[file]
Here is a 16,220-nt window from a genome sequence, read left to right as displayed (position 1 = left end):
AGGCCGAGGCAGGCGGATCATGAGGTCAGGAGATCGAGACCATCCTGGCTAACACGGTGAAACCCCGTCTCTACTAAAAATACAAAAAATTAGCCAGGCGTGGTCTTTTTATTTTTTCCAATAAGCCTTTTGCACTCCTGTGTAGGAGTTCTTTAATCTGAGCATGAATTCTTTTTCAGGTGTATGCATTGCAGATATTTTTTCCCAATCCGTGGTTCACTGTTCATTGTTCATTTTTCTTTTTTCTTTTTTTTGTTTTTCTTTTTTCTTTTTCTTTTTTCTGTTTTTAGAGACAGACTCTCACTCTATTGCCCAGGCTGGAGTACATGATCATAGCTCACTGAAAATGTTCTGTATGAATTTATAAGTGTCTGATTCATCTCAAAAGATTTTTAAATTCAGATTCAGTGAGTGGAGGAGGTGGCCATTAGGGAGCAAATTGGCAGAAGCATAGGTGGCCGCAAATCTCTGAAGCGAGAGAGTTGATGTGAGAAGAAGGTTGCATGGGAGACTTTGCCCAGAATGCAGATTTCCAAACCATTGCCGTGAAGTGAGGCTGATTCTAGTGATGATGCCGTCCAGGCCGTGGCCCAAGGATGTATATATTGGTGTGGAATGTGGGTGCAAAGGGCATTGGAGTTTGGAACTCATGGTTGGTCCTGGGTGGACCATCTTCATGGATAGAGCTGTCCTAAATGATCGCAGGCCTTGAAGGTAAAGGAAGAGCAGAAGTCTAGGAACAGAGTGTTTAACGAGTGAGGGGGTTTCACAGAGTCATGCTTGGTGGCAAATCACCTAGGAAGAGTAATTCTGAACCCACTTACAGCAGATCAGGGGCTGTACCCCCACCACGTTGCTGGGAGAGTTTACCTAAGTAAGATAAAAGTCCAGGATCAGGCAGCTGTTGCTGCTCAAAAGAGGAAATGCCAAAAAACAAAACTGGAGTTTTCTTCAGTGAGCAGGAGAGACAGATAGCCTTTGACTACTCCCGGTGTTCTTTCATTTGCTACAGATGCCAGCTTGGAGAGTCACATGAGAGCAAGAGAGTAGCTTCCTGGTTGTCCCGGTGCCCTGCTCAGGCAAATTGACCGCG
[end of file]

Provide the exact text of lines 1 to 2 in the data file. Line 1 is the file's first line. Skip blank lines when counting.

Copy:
Here is a 16,220-nt window from a genome sequence, read left to right as displayed (position 1 = left end):
AGGCCGAGGCAGGCGGATCATGAGGTCAGGAGATCGAGACCATCCTGGCTAACACGGTGAAACCCCGTCTCTACTAAAAATACAAAAAATTAGCCAGGCGTGGTCTTTTTATTTTTTCCAATAAGCCTTTTGCACTCCTGTGTAGGAGTTCTTTAATCTGAGCATGAATTCTTTTTCAGGTGTATGCATTGCAGATATTTTTTCCCAATCCGTGGTTCACTGTTCATTGTTCATTTTTCTTTTTTCTTTTTTTTGTTTTTCTTTTTTCTTTTTCTTTTTTCTGTTTTTAGAGACAGACTCTCACTCTATTGCCCAGGCTGGAGTACATGATCATAGCTCACTGAAAATGTTCTGTATGAATTTATAAGTGTCTGATTCATCTCAAAAGATTTTTAAATTCAGATTCAGTGAGTGGAGGAGGTGGCCATTAGGGAGCAAATTGGCAGAAGCATAGGTGGCCGCAAATCTCTGAAGCGAGAGAGTTGATGTGAGAAGAAGGTTGCATGGGAGACTTTGCCCAGAATGCAGATTTCCAAACCATTGCCGTGAAGTGAGGCTGATTCTAGTGATGATGCCGTCCAGGCCGTGGCCCAAGGATGTATATATTGGTGTGGAATGTGGGTGCAAAGGGCATTGGAGTTTGGAACTCATGGTTGGTCCTGGGTGGACCATCTTCATGGATAGAGCTGTCCTAAATGATCGCAGGCCTTGAAGGTAAAGGAAGAGCAGAAGTCTAGGAACAGAGTGTTTAACGAGTGAGGGGGTTTCACAGAGTCATGCTTGGTGGCAAATCACCTAGGAAGAGTAATTCTGAACCCACTTACAGCAGATCAGGGGCTGTACCCCCACCACGTTGCTGGGAGAGTTTACCTAAGTAAGATAAAAGTCCAGGATCAGGCAGCTGTTGCTGCTCAAAAGAGGAAATGCCAAAAAACAAAACTGGAGTTTTCTTCAGTGAGCAGGAGAGACAGATAGCCTTTGACTACTCCCGGTGTTCTTTCATTTGCTACAGATGCCAGCTTGGAGAGTCACATGAGAGCAAGAGAGTAGCTTCCTGGTTGTCCCGGTGCCCTGCTCAGGCAAATTGACCGCG